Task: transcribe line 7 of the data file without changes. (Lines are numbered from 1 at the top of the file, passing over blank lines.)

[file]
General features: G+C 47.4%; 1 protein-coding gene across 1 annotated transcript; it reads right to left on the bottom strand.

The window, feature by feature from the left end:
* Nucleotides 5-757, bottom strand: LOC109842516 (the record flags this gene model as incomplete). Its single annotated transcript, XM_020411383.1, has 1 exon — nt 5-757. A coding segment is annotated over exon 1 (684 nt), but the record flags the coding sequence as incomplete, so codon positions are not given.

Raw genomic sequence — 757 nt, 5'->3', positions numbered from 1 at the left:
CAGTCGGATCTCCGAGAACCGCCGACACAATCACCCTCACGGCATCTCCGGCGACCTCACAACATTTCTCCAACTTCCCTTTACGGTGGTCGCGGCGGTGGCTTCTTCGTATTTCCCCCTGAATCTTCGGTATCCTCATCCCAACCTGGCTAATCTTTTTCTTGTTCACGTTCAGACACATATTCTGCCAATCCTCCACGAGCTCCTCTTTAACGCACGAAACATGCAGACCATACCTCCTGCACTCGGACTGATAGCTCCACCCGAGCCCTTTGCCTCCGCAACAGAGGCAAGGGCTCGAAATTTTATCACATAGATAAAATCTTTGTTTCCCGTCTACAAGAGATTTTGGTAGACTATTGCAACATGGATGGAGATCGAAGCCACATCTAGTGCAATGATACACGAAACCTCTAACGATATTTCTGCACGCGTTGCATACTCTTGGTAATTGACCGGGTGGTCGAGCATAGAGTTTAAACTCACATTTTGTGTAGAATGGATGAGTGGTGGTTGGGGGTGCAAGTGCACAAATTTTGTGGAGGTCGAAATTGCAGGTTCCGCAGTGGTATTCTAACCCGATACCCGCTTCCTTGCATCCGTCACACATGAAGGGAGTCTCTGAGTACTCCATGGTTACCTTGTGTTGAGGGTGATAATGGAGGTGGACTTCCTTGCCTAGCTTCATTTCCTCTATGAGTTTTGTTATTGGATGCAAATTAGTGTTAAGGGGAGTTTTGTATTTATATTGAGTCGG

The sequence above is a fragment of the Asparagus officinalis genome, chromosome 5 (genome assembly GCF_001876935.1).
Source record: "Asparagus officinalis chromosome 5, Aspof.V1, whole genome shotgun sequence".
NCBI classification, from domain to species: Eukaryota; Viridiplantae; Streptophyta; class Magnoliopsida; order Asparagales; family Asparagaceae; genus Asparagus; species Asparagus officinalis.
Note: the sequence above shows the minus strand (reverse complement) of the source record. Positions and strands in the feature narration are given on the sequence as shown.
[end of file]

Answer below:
Source record: "Asparagus officinalis chromosome 5, Aspof.V1, whole genome shotgun sequence".